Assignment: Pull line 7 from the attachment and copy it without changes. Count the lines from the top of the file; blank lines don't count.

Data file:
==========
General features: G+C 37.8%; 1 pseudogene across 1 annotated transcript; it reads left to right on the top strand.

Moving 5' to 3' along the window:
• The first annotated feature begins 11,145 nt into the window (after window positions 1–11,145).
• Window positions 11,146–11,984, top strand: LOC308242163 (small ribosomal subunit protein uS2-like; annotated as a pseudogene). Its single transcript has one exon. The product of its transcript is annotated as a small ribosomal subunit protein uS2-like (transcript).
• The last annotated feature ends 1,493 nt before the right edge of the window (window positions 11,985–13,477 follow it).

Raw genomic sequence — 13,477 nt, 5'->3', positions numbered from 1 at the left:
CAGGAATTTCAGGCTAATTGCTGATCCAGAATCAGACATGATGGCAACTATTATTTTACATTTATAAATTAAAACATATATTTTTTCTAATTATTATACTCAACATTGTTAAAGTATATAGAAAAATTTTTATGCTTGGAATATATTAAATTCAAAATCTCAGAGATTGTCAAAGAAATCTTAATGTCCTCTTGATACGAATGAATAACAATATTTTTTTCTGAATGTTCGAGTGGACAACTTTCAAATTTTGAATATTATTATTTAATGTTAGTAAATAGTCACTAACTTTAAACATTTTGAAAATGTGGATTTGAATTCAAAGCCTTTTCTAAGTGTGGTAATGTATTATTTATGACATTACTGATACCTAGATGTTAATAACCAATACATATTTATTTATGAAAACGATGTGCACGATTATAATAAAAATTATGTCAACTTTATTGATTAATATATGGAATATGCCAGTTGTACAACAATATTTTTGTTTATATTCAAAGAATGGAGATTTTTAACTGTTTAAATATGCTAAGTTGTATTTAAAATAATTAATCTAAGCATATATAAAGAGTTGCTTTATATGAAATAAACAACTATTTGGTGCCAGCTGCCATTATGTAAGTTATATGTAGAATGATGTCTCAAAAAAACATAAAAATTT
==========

CAGGAATTTCAGGCTAATTGCTGATCCAGAATCAGACATGATGGCAACTATTATTTTACATTTATAAATTAAAACATATATTTTTTCTAATTATTATACTCAACATTGTTAAAGTATATAGAAAAATTTTTATGCTTGGAATATATTAAATTCAAAATCTCAGAGATTGTCAAAGAAATCTTAATGTCCTCTTGATACGAATGAATAACAATATTTTTTTCTGAATGTTCGAGTGGACAACTTTCAAATTTTGAATATTATTATTTAATGTTAGTAAATAGTCACTAACTTTAAACATTTTGAAAATGTGGATTTGAATTCAAAGCCTTTTCTAAGTGTGGTAATGTATTATTTATGACATTACTGATACCTAGATGTTAATAACCAATACATATTTATTTATGAAAACGATGTGCACGATTATAATAAAAATTATGTCAACTTTATTGATTAATATATGGAATATGCCAGTTGTACAACAATATTTTTGTTTATATTCAAAGAATGGAGATTTTTAACTGTTTAAATATGCTAAGTTGTATTTAAAATAATTAATCTAAGCATATATAAAGAGTTGCTTTATATGAAATAAACAACTATTTGGTGCCAGCTGCCATTATGTAAGTTATATGTAGAATGATGTCTCAAAAAAACATAAAAATTT